Sub-bituminous: A coal whose properties range from those of lignite to those of bituminous coal. Used primarily as fuel for steam-electric power generation. It has a lower heat content than lignite or bituminous coal.
Supply cost: The estimated cost at which a unit of energy can be produced over a project’s economic life. It includes capital costs associated with exploration, development, and production, as well as operating costs, taxes, royalties and producer rate of return.
Supply risk: The risk that the physical availability of supply could affect a pipeline’s income-earning capability.
Synthetic crude oil: Synthetic crude oil is made by upgrading crude bitumen, or diluting heavy crude oil into a lighter blend. See Upgrading (bitumen).
Take-or-pay: A contract provision whereby a purchaser agrees to pay for a specified volume of a petroleum product during a period whether or not the contract deliveries are taken.
Tariff: The terms and conditions under which the service of a pipeline are offered or provided, including the tolls, the rules and regulations, and the practices relating to specific services.
Terminalling: The receiving, storing, and transferring necessary for the receipt or delivery of oil in a pipeline system.
Test year or Test period: The 12-month operating period selected to evaluate the cost of service and the adequacy of the tolls in effect or being sought.
Thermal coal: Lignite, Sub-bituminous, or lower-grade Bituminous coal primarily used for power generation or heating purposes.
Throughput: The amount of product moved through a pipeline.
Tidal power: Is a subset of ocean energy. Most of the present activities and discussions on ocean energy around the world are related to harnessing power from tides, tidal currents and waves.
Tight gas: Gas produced from organic-rich shales or from low permeability sandstone, siltstone, limestone or dolostone reservoirs. Tight gas reservoirs typically require the combination of horizontal drilling and multi-stage hydraulic fracturing to achieve economic rates of production.
Tight oil: Oil produced from organic-rich shales or from low permeability sandstone, siltstone, limestone or dolostone reservoirs. Tight oil reservoirs typically require the combination of horizontal drilling and multi-stage hydraulic fracturing to achieve economic rates of production.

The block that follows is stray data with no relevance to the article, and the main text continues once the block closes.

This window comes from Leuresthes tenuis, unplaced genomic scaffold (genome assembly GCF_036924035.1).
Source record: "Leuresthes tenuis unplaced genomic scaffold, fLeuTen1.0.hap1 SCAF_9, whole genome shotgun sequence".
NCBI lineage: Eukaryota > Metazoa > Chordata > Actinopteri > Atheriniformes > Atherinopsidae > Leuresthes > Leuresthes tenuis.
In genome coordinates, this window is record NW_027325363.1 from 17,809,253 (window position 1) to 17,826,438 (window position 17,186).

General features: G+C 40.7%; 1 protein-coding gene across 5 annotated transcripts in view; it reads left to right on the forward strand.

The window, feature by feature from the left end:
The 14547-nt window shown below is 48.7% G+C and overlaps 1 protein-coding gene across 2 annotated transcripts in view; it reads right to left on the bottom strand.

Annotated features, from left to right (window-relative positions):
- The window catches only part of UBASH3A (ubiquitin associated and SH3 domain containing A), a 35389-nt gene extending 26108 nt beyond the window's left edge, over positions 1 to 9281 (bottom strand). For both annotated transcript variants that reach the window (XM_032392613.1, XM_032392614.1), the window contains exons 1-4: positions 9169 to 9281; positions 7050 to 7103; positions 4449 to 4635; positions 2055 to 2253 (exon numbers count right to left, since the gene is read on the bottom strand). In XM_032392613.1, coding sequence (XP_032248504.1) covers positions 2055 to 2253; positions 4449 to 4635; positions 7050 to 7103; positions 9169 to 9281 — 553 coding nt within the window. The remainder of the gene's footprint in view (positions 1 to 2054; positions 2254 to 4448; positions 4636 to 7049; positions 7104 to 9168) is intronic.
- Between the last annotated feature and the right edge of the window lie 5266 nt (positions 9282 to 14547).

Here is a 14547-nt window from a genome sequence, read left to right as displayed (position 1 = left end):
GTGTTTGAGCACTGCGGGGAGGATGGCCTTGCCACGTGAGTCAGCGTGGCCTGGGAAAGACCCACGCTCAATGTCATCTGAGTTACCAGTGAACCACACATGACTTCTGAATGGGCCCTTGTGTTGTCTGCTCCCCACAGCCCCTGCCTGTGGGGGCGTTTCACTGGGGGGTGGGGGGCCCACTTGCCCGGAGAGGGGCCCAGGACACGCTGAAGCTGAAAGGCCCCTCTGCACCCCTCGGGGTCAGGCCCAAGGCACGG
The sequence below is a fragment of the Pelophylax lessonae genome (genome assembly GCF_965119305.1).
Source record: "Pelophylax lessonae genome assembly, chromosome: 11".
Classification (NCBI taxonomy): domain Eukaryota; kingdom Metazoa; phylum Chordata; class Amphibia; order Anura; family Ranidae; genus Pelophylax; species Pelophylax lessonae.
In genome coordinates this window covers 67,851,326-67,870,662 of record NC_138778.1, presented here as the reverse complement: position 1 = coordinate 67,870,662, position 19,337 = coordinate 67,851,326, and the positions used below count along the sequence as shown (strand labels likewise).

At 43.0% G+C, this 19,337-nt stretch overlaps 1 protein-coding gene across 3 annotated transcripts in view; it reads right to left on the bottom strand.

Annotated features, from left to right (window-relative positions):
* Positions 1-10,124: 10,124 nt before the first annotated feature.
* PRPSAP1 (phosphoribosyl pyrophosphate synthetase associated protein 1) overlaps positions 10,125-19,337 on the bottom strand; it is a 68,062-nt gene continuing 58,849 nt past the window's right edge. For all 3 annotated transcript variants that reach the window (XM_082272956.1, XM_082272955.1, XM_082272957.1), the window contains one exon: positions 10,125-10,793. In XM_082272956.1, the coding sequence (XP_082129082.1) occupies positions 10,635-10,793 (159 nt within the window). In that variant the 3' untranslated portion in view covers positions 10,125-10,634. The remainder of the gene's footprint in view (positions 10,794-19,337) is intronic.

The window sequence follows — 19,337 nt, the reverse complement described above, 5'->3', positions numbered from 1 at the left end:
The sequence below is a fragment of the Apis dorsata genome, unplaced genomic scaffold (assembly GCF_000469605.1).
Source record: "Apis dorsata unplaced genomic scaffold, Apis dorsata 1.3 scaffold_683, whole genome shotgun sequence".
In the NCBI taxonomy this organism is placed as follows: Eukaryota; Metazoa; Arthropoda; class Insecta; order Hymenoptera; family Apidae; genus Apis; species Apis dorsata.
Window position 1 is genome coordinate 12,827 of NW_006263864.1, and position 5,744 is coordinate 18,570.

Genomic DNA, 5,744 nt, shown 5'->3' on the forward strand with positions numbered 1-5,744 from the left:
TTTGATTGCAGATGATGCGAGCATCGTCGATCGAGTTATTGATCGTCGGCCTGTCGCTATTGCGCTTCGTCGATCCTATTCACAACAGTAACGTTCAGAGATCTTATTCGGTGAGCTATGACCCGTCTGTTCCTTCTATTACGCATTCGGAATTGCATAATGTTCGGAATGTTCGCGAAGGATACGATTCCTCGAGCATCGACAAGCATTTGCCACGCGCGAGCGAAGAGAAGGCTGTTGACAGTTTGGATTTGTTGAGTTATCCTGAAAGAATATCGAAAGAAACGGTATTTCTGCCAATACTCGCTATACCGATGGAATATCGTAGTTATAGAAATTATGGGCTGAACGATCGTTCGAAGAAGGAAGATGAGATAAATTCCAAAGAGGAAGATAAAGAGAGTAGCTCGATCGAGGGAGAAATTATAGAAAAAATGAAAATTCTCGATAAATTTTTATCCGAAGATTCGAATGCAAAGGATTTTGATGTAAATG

Time-of-use pricing: Introduces different pricing levels depending on when it is used. Higher prices are charged at peak periods to encourage consumers to shift usage to lower demand hours.
Toll: The price charged by a pipeline company for transportation and other services.
Toll levelling: Ratemaking techniques used to defer costs traditionally recovered through tolls in the early years of a pipeline’s life, to later years in order to level out tolls over time. Can also refer to the shifting of tolls within a shorter time period, for example, to gradually phase in a significant toll increase. See Intergenerational inequity.
Tolls task force: A joint industry task force initiated by certain pipeline companies. It is generally comprised of representatives of the pipeline company and, potentially, a wide cross-section of the industry including representatives of the producing, marketing, brokering, provincial governments, local distribution, and industrial end-user sectors with an interest in the services provided on that pipeline. The objective is to foster lines of direct communication, possibly leading to negotiated settlements of some issues outside the Commission or the CER’s adjudicative process.
Topping refineries: Include only crude distillation plus basic support operations (tankage, recovery facilities for gases and light hydrocarbons, water treatment, power and steam). These refineries can only separate crude oil into various products by boiling point, and have no capability to alter the natural yield from this process. It is the simplest refinery configuration.
Traffic: The commodity being transported and the activity of transportation and other associated dealings with that commodity.
Transmission pipelines: A system of relatively large diameter pipes that deliver products over long distances, usually from sources of supply, to different markets.
Trunk lines: The main transportation lines of a pipeline system. See Laterals.
Unconventional crude oil: Crude oil in geological reservoirs that cannot be produced without mining; the extensive use of technology; or without altering the natural viscosity of the oil. For comparison, see Conventional crude oil.
Unconventional natural gas: Natural gas that can be produced at commercial rates only after the extensive use of technology. It may be that the gas is held by the matrix material such as coal, ice, or shale; or where the reservoir has an unusually low amount of porosity and permeability. Examples of are: coalbed methane, shale gas and gas hydrates. For comparison, see Conventional natural gas.